LAGRANGE — Keystone buses lined the newly black-topped parking lot as middle school students had their faces plastered to the windows — eager with anticipation for a glimpse at their new school.
On Monday, Keystone Middle School Principal Tim Jenkins held a cup of coffee, smiled and opened the doors to the new middle school.
“Everybody is very excited, and the school looks great,” Jenkins said.
Students smiled as they walked to their lockers, and teachers were equally pleased.
Jenkins, who has been the middle school principal for 23 years, walked the halls after students arrived, making sure everyone knew where they were supposed to be when the bell rang.
“We had three mini-field trips on Friday when the kids were able to tour the building,” Jenkins said.
The tours seemed to help most students, but a few carried around maps, just in case.
According to Assistant Principal LeeAnn Petry, sixth-graders remain downstairs, eighth-grade classes are located mainly upstairs, and seventh-graders alternate between the two floors.
The instrumental, art and physical education classrooms also are on the first floor — in a separate wing from the traditional classes.
“It was a big move, but teamwork was really helpful,” Petry said. “Every inch of this building is being used.”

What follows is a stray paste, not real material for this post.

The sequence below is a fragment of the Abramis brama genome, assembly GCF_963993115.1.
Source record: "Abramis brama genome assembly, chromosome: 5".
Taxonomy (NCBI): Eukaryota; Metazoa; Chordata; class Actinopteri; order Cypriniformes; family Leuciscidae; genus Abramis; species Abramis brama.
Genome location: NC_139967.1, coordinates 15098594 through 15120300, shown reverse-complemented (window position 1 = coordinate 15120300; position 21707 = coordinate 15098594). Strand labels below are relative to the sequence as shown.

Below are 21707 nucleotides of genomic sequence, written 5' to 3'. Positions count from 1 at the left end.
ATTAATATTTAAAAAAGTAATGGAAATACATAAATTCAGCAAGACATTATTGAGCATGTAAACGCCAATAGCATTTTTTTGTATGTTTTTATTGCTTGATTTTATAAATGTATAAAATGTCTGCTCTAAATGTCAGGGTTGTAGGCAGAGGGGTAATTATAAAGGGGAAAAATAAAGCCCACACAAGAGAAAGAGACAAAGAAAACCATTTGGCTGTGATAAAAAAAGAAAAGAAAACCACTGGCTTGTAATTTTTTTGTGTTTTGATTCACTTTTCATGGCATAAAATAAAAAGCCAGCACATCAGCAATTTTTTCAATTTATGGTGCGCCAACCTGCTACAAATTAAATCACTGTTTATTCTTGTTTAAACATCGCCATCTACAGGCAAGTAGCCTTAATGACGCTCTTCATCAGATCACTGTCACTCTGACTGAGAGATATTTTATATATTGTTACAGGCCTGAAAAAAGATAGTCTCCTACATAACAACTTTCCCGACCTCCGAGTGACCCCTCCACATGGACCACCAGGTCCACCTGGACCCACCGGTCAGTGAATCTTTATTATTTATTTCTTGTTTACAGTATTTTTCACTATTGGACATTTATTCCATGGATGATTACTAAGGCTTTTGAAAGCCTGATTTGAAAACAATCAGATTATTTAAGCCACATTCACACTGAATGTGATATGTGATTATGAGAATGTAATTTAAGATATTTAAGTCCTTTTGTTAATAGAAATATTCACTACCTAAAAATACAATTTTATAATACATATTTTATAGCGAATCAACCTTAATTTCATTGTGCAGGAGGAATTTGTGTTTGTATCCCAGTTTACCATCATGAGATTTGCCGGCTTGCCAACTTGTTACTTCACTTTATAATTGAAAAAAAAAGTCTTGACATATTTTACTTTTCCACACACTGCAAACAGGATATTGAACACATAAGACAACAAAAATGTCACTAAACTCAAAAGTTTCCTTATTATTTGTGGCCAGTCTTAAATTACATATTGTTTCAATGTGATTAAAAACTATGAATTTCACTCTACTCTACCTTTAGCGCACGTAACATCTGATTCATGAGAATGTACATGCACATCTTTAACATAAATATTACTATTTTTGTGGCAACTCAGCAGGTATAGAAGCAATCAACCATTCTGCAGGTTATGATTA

Petry said that many of the teachers were putting the finishing touches on their classrooms over the weekend.
Intervention specialist Jackie Daymut beamed as she stood before her class Monday.
“Everything went very smoothly this morning,” Daymut said.
Keystone Schools Superintendent Jay Arbaugh said it was rewarding to see the excitement on the kids’ faces.
“We’re ready to get to work and take advantage of all the resources we can offer,” Arbaugh said. “The completion of this middle school construction project marks the first step of keeping the promise we made to the community, and now we’ll continue to fulfill that promise by beginning the construction of a new K-5 elementary building, which will be completely funded by the Ohio School Facilities Commission.”
The middle school cost $11.7 million and was financed through bonds. The district plans to break ground for the new elementary school in the summer.
Contact Melissa Linebrink at 329-7155 or firstname.lastname@example.org.